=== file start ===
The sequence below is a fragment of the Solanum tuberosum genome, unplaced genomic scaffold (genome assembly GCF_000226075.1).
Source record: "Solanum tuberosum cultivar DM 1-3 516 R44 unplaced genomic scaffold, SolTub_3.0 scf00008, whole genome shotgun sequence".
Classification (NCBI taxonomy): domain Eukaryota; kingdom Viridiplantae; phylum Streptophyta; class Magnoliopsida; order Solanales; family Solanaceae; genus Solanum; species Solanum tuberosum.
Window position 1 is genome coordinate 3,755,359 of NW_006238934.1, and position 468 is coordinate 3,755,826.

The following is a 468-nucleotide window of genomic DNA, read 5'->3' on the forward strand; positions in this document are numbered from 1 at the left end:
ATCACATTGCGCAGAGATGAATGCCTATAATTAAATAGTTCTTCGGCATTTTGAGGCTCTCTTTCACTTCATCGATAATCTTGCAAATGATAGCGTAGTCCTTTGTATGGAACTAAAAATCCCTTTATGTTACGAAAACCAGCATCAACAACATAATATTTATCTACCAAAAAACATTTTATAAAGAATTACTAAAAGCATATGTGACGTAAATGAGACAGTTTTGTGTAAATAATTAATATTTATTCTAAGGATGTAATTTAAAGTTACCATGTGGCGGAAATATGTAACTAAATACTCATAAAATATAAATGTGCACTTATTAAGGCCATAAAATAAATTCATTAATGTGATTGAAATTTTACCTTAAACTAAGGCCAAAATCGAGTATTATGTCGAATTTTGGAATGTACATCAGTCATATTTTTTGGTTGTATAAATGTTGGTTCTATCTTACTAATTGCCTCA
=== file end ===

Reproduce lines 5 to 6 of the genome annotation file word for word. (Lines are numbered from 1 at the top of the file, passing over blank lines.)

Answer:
The following is a 468-nucleotide window of genomic DNA, read 5'->3' on the forward strand; positions in this document are numbered from 1 at the left end:
ATCACATTGCGCAGAGATGAATGCCTATAATTAAATAGTTCTTCGGCATTTTGAGGCTCTCTTTCACTTCATCGATAATCTTGCAAATGATAGCGTAGTCCTTTGTATGGAACTAAAAATCCCTTTATGTTACGAAAACCAGCATCAACAACATAATATTTATCTACCAAAAAACATTTTATAAAGAATTACTAAAAGCATATGTGACGTAAATGAGACAGTTTTGTGTAAATAATTAATATTTATTCTAAGGATGTAATTTAAAGTTACCATGTGGCGGAAATATGTAACTAAATACTCATAAAATATAAATGTGCACTTATTAAGGCCATAAAATAAATTCATTAATGTGATTGAAATTTTACCTTAAACTAAGGCCAAAATCGAGTATTATGTCGAATTTTGGAATGTACATCAGTCATATTTTTTGGTTGTATAAATGTTGGTTCTATCTTACTAATTGCCTCA